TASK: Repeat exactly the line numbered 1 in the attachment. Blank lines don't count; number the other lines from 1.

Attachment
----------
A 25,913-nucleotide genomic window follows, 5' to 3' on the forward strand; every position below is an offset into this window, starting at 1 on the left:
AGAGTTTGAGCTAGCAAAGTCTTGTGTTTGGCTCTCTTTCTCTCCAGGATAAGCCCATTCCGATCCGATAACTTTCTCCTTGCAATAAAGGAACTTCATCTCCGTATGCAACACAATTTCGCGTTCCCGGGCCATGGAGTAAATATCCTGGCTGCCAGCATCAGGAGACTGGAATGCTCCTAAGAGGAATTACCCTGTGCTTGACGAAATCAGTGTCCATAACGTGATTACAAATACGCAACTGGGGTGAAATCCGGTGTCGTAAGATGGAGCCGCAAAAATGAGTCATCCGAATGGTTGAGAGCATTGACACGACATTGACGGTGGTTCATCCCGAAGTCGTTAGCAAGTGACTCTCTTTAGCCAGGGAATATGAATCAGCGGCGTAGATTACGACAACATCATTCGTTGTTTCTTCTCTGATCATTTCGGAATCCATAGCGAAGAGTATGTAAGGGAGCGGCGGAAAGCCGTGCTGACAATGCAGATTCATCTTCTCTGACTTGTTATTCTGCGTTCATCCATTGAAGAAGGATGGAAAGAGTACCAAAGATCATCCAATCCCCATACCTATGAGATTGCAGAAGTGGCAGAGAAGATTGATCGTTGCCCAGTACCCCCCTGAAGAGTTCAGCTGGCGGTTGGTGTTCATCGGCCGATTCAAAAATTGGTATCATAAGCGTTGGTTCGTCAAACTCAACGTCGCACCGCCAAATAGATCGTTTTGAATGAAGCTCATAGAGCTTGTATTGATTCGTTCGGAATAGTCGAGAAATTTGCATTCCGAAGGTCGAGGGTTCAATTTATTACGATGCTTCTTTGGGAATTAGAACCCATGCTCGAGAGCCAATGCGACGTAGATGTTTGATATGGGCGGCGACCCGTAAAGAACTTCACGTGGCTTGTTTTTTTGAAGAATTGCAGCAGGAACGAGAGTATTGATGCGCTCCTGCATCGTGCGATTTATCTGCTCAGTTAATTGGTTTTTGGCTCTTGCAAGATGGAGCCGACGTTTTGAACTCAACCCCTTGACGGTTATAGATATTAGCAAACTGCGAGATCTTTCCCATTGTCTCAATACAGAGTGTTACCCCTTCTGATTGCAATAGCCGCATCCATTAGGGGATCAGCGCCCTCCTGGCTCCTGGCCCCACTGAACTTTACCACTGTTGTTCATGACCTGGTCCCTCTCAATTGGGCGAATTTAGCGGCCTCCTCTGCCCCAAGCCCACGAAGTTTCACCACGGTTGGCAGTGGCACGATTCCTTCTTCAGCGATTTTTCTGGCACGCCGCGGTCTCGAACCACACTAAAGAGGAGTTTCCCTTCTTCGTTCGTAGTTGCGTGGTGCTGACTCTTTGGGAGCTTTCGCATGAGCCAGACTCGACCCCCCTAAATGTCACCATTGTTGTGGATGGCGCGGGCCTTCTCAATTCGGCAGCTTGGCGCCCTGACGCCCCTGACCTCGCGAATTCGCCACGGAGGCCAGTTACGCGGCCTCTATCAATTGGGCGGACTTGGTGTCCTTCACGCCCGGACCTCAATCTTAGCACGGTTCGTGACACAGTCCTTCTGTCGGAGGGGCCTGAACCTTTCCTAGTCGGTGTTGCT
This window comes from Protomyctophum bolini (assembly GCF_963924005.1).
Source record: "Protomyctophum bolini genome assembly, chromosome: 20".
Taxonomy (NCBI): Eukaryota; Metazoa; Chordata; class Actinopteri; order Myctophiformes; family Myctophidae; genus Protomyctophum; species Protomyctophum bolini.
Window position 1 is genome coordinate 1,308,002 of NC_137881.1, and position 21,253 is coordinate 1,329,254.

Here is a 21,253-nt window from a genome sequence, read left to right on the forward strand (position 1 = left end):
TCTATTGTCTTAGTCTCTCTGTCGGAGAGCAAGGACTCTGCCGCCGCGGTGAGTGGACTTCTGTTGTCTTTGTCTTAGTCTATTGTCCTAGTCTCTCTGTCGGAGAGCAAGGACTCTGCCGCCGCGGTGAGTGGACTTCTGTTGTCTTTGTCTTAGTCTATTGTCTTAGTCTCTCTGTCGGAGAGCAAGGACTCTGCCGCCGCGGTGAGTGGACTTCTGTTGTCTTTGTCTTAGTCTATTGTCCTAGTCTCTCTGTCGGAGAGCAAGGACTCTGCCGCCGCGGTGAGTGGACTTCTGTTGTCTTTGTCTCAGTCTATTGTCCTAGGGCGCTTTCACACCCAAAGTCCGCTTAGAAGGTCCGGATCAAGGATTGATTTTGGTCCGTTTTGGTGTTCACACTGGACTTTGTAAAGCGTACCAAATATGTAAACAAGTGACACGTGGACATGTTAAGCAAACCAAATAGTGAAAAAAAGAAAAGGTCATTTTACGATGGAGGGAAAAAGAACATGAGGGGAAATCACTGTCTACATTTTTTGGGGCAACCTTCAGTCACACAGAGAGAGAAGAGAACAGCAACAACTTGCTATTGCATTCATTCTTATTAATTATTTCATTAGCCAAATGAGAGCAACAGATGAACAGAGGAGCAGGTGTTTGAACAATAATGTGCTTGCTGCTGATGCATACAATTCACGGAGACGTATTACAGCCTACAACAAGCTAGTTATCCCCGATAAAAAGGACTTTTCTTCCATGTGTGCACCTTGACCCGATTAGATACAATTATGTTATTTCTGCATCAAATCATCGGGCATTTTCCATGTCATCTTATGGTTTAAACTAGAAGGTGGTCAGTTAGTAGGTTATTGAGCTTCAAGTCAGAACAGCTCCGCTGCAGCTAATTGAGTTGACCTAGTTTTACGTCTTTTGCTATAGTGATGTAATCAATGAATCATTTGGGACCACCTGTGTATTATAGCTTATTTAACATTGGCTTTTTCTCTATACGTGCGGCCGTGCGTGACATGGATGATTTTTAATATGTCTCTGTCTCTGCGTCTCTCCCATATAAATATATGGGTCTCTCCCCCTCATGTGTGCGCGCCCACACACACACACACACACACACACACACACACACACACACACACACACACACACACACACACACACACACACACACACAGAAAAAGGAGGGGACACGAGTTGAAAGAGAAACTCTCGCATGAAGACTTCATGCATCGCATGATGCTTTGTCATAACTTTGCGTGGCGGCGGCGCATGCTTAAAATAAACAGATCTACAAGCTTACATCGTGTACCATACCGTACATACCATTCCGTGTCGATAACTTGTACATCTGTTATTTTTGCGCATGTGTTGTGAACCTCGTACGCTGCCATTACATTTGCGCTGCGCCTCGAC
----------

A 25,913-nucleotide genomic window follows, 5' to 3' on the forward strand; every position below is an offset into this window, starting at 1 on the left: